Asian Cup 2011: We Want To Write New History For Japan In Doha - Eiji Kawashima

Posted by admin on Friday, 28 January 2011

Japan's memories of Doha from a couple of decades ago aren't happy ones and goalkeeper Eiji Kawashima is keen to write a new history.
The agony of Doha is still fresh in the memories of the Japanese fans when they missed out on a place in the 1994 World Cup finals.

On that day they were held to a 2-2 draw by Iraq at the Al Ahli Stadium, which allowed their rivals South Korea to book a berth as one of the two Asian nations at the biggest football extravaganza on the planet.

With the Samurai Blue training primarily at the same stadium where the tragedy occured around two decades ago, the team is looking to mark the location with victory this time around.

“At that time, I was student at elementary school. But I remember that moment very clearly," said Eiji Kawashima, Japan's goalkeeper and semi-final hero.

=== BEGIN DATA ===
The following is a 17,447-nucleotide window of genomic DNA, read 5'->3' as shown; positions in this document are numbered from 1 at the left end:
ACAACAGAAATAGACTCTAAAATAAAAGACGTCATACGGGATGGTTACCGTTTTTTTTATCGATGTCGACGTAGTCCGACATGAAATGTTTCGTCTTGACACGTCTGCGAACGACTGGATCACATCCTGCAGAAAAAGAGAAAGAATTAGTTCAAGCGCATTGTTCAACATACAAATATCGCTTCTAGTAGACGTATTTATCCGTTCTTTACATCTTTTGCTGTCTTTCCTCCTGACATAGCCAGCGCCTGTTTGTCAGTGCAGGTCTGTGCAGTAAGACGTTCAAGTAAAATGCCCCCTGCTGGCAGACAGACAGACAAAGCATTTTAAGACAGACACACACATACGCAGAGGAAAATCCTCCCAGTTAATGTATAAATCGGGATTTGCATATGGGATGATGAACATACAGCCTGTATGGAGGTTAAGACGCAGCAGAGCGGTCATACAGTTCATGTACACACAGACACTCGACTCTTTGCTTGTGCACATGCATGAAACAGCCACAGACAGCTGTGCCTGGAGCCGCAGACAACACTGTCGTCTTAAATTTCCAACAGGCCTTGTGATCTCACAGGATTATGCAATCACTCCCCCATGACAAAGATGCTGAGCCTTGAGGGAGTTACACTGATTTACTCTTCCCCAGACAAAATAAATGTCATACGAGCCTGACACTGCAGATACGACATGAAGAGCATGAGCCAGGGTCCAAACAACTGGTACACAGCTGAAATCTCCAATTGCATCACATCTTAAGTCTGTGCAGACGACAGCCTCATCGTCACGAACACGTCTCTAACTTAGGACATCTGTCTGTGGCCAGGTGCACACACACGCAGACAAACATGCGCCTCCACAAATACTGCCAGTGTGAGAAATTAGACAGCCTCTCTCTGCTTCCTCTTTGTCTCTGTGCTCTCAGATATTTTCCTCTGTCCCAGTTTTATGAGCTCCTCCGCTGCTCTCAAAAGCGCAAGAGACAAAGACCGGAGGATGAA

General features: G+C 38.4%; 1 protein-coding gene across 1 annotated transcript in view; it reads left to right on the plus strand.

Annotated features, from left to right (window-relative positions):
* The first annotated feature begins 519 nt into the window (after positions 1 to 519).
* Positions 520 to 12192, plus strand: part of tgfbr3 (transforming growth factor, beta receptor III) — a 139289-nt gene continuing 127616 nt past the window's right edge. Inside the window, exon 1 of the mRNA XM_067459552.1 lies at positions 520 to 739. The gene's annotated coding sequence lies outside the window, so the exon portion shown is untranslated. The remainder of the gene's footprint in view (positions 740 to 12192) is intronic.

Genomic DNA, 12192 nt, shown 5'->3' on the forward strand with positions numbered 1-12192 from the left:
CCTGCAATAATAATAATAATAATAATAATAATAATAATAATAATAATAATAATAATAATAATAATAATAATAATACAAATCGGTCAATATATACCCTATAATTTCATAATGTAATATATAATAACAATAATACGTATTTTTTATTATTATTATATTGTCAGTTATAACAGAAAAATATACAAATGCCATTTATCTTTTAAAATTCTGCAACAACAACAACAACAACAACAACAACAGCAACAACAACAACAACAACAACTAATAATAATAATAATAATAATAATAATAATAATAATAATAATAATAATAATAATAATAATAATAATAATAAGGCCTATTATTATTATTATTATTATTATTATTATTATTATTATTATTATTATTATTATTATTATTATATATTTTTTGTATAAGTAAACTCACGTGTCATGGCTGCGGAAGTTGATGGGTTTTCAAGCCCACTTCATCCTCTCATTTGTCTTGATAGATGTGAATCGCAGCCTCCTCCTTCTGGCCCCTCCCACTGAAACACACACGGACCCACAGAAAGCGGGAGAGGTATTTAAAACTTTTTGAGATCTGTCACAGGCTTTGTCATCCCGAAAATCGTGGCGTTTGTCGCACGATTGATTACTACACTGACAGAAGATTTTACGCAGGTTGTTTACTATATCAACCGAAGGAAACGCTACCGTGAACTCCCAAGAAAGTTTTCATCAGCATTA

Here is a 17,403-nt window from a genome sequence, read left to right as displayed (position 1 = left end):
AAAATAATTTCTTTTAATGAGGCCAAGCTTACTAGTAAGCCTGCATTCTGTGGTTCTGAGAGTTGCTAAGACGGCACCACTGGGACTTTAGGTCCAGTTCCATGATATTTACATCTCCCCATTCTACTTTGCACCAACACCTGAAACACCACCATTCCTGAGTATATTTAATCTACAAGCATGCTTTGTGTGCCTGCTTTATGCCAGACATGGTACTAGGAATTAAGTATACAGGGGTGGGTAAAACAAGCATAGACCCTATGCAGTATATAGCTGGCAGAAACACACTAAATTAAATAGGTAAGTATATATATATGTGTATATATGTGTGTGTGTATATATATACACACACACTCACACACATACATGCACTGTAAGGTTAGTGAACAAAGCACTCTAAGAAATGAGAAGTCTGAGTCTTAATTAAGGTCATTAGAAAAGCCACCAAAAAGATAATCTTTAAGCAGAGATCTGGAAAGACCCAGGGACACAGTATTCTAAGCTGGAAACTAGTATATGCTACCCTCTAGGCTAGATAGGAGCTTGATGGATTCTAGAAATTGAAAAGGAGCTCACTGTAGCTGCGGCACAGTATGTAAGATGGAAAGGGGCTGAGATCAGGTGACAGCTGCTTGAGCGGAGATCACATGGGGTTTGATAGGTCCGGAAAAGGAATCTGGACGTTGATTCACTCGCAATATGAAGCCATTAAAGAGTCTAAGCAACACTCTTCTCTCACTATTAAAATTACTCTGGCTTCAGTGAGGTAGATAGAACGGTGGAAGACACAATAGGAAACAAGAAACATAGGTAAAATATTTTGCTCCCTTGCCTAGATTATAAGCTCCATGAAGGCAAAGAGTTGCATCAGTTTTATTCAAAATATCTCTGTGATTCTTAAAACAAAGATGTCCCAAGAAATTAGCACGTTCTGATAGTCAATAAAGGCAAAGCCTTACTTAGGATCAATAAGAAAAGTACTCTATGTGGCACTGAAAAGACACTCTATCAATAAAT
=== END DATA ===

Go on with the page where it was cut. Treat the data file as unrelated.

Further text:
"Also today, we are talking about it. It is a good experience that we can come here and feel the atmosphere and [we are] excited [about] the next match."

The Japanese number one stated that the positive messages from their homeland has motivated the team to perform.

"[We received more messages] than during the World Cup. We really get energy from the messages from Japan and we, the Japanese national team, can play with this energy from Japan."

Following his spot-kick heroics against South Korea, the custodian was asked whether he would prefer winning the final in normal time.

“I hope so. But in a match we always have to fight with our strong hearts. So yeah, we will try," he said.

The absence of Shinji Kagawa is a big blow to Japan but Kawashima sees it as an opportunity for another player to come in the side and do the job.

“Kagawa is a very important player for the team but the Asian Cup is not only important for the players in Europe," Kawashima said.

"We are a unit. We have to fight with all the players."

Kawashima was respectful towards the Australians but added that the Japanese need to focus on their own game rather than play according to the opposition’s strengths.

“They have really experienced players. Some of their players play in Europe and are very good. But we also have strong points [with one of them being] that we are a young team.

"We like to play to our strengths. This is really good challenge for us."